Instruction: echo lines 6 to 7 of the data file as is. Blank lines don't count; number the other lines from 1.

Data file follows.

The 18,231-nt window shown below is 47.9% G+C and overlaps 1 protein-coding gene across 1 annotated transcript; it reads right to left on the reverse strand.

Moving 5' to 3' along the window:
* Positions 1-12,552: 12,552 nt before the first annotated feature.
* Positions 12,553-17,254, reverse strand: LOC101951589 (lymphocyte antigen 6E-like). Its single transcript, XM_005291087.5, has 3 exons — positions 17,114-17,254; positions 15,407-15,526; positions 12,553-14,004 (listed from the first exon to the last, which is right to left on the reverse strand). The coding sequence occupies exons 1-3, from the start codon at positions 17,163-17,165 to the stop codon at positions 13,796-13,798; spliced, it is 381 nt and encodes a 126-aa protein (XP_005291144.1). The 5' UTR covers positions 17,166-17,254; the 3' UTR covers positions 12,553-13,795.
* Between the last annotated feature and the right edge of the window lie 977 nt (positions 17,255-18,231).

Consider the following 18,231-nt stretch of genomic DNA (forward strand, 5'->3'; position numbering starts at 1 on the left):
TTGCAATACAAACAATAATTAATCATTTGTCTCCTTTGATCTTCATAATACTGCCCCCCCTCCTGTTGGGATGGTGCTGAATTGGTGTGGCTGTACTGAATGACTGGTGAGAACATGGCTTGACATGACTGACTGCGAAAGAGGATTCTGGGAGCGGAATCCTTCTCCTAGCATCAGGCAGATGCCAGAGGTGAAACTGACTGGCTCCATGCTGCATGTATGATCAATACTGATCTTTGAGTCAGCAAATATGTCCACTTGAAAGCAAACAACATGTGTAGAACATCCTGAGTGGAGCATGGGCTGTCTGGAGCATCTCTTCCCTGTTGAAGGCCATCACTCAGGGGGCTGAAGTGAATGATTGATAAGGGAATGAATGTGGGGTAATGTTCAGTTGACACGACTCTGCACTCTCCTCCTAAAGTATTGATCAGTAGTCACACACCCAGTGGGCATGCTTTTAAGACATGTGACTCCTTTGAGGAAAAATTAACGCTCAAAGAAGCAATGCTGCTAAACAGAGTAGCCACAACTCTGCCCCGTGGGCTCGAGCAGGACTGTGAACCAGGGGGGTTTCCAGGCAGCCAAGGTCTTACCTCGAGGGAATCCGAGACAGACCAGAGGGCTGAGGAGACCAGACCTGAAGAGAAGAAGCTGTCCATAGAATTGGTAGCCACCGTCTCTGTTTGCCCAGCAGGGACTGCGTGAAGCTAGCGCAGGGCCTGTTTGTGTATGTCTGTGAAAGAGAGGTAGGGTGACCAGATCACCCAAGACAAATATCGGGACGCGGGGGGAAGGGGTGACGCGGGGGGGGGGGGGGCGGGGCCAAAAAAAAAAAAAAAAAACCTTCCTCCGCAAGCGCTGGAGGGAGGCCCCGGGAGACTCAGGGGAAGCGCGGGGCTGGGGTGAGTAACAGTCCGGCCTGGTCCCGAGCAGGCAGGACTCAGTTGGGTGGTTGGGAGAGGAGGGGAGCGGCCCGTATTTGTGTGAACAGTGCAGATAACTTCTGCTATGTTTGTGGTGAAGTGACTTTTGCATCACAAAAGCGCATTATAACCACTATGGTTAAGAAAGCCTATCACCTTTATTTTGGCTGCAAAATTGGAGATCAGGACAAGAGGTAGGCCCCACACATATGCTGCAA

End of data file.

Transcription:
Consider the following 18,231-nt stretch of genomic DNA (forward strand, 5'->3'; position numbering starts at 1 on the left):
TTGCAATACAAACAATAATTAATCATTTGTCTCCTTTGATCTTCATAATACTGCCCCCCCTCCTGTTGGGATGGTGCTGAATTGGTGTGGCTGTACTGAATGACTGGTGAGAACATGGCTTGACATGACTGACTGCGAAAGAGGATTCTGGGAGCGGAATCCTTCTCCTAGCATCAGGCAGATGCCAGAGGTGAAACTGACTGGCTCCATGCTGCATGTATGATCAATACTGATCTTTGAGTCAGCAAATATGTCCACTTGAAAGCAAACAACATGTGTAGAACATCCTGAGTGGAGCATGGGCTGTCTGGAGCATCTCTTCCCTGTTGAAGGCCATCACTCAGGGGGCTGAAGTGAATGATTGATAAGGGAATGAATGTGGGGTAATGTTCAGTTGACACGACTCTGCACTCTCCTCCTAAAGTATTGATCAGTAGTCACACACCCAGTGGGCATGCTTTTAAGACATGTGACTCCTTTGAGGAAAAATTAACGCTCAAAGAAGCAATGCTGCTAAACAGAGTAGCCACAACTCTGCCCCGTGGGCTCGAGCAGGACTGTGAACCAGGGGGGTTTCCAGGCAGCCAAGGTCTTACCTCGAGGGAATCCGAGACAGACCAGAGGGCTGAGGAGACCAGACCTGAAGAGAAGAAGCTGTCCATAGAATTGGTAGCCACCGTCTCTGTTTGCCCAGCAGGGACTGCGTGAAGCTAGCGCAGGGCCTGTTTGTGTATGTCTGTGAAAGAGAGGTAGGGTGACCAGATCACCCAAGACAAATATCGGGACGCGGGGGGAAGGGGTGACGCGGGGGGGGGGGGGGCGGGGCCAAAAAAAAAAAAAAAAAACCTTCCTCCGCAAGCGCTGGAGGGAGGCCCCGGGAGACTCAGGGGAAGCGCGGGGCTGGGGTGAGTAACAGTCCGGCCTGGTCCCGAGCAGGCAGGACTCAGTTGGGTGGTTGGGAGAGGAGGGGAGCGGCCCGTATTTGTGTGAACAGTGCAGATAACTTCTGCTATGTTTGTGGTGAAGTGACTTTTGCATCACAAAAGCGCATTATAACCACTATGGTTAAGAAAGCCTATCACCTTTATTTTGGCTGCAAAATTGGAGATCAGGACAAGAGGTAGGCCCCACACATATGCTGCAA